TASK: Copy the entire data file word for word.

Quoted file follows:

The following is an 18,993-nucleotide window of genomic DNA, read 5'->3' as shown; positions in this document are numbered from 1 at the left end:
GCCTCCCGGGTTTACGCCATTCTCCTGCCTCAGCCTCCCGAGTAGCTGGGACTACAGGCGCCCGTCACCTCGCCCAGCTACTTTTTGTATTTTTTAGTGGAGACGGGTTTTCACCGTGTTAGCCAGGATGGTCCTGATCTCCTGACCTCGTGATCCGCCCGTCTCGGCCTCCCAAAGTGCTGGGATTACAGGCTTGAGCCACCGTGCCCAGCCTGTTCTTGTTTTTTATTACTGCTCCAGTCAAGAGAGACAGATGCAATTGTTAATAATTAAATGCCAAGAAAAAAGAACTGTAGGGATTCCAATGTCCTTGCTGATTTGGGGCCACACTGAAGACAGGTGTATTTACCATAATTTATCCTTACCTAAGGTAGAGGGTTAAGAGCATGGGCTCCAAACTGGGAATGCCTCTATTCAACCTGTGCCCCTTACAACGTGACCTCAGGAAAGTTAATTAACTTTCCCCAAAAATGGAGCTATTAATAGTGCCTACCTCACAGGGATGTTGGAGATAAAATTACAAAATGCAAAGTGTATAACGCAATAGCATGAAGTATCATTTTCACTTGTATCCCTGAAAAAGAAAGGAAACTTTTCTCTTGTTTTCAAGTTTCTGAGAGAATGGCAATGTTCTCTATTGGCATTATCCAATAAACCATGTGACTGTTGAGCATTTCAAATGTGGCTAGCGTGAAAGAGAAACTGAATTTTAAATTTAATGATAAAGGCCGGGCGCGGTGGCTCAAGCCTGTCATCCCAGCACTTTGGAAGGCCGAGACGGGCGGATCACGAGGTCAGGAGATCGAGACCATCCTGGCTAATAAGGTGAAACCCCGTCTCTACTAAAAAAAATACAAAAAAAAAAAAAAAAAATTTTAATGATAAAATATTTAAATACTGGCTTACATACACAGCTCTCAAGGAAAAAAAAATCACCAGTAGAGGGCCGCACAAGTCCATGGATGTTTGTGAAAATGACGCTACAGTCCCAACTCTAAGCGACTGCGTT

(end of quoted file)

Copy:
The following is an 18,993-nucleotide window of genomic DNA, read 5'->3' as shown; positions in this document are numbered from 1 at the left end:
GCCTCCCGGGTTTACGCCATTCTCCTGCCTCAGCCTCCCGAGTAGCTGGGACTACAGGCGCCCGTCACCTCGCCCAGCTACTTTTTGTATTTTTTAGTGGAGACGGGTTTTCACCGTGTTAGCCAGGATGGTCCTGATCTCCTGACCTCGTGATCCGCCCGTCTCGGCCTCCCAAAGTGCTGGGATTACAGGCTTGAGCCACCGTGCCCAGCCTGTTCTTGTTTTTTATTACTGCTCCAGTCAAGAGAGACAGATGCAATTGTTAATAATTAAATGCCAAGAAAAAAGAACTGTAGGGATTCCAATGTCCTTGCTGATTTGGGGCCACACTGAAGACAGGTGTATTTACCATAATTTATCCTTACCTAAGGTAGAGGGTTAAGAGCATGGGCTCCAAACTGGGAATGCCTCTATTCAACCTGTGCCCCTTACAACGTGACCTCAGGAAAGTTAATTAACTTTCCCCAAAAATGGAGCTATTAATAGTGCCTACCTCACAGGGATGTTGGAGATAAAATTACAAAATGCAAAGTGTATAACGCAATAGCATGAAGTATCATTTTCACTTGTATCCCTGAAAAAGAAAGGAAACTTTTCTCTTGTTTTCAAGTTTCTGAGAGAATGGCAATGTTCTCTATTGGCATTATCCAATAAACCATGTGACTGTTGAGCATTTCAAATGTGGCTAGCGTGAAAGAGAAACTGAATTTTAAATTTAATGATAAAGGCCGGGCGCGGTGGCTCAAGCCTGTCATCCCAGCACTTTGGAAGGCCGAGACGGGCGGATCACGAGGTCAGGAGATCGAGACCATCCTGGCTAATAAGGTGAAACCCCGTCTCTACTAAAAAAAATACAAAAAAAAAAAAAAAAAATTTTAATGATAAAATATTTAAATACTGGCTTACATACACAGCTCTCAAGGAAAAAAAAATCACCAGTAGAGGGCCGCACAAGTCCATGGATGTTTGTGAAAATGACGCTACAGTCCCAACTCTAAGCGACTGCGTT